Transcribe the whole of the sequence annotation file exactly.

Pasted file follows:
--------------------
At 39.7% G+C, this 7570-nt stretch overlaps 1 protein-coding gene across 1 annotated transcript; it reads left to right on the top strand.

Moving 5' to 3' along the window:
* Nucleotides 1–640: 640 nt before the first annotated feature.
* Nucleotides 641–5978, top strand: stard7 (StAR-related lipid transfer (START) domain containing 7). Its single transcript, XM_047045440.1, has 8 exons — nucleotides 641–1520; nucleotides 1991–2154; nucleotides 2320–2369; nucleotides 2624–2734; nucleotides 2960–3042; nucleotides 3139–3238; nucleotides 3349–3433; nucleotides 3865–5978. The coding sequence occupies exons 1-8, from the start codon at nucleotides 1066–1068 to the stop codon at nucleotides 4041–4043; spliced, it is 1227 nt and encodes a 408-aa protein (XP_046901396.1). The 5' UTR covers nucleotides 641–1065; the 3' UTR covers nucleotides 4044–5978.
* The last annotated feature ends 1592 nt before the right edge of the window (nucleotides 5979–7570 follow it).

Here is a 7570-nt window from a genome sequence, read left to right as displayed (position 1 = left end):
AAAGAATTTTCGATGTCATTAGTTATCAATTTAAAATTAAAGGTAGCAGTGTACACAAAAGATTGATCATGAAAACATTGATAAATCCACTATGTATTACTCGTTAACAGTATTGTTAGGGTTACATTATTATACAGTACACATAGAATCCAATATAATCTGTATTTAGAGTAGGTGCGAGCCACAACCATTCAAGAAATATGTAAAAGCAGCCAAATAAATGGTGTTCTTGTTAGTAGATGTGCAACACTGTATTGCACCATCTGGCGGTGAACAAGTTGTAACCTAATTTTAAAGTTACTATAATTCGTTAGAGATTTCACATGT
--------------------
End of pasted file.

At 39.7% G+C, this 7570-nt stretch overlaps 1 protein-coding gene across 1 annotated transcript; it reads left to right on the top strand.

Moving 5' to 3' along the window:
* Nucleotides 1–640: 640 nt before the first annotated feature.
* Nucleotides 641–5978, top strand: stard7 (StAR-related lipid transfer (START) domain containing 7). Its single transcript, XM_047045440.1, has 8 exons — nucleotides 641–1520; nucleotides 1991–2154; nucleotides 2320–2369; nucleotides 2624–2734; nucleotides 2960–3042; nucleotides 3139–3238; nucleotides 3349–3433; nucleotides 3865–5978. The coding sequence occupies exons 1-8, from the start codon at nucleotides 1066–1068 to the stop codon at nucleotides 4041–4043; spliced, it is 1227 nt and encodes a 408-aa protein (XP_046901396.1). The 5' UTR covers nucleotides 641–1065; the 3' UTR covers nucleotides 4044–5978.
* The last annotated feature ends 1592 nt before the right edge of the window (nucleotides 5979–7570 follow it).

Here is a 7570-nt window from a genome sequence, read left to right as displayed (position 1 = left end):
AAAGAATTTTCGATGTCATTAGTTATCAATTTAAAATTAAAGGTAGCAGTGTACACAAAAGATTGATCATGAAAACATTGATAAATCCACTATGTATTACTCGTTAACAGTATTGTTAGGGTTACATTATTATACAGTACACATAGAATCCAATATAATCTGTATTTAGAGTAGGTGCGAGCCACAACCATTCAAGAAATATGTAAAAGCAGCCAAATAAATGGTGTTCTTGTTAGTAGATGTGCAACACTGTATTGCACCATCTGGCGGTGAACAAGTTGTAACCTAATTTTAAAGTTACTATAATTCGTTAGAGATTTCACATGT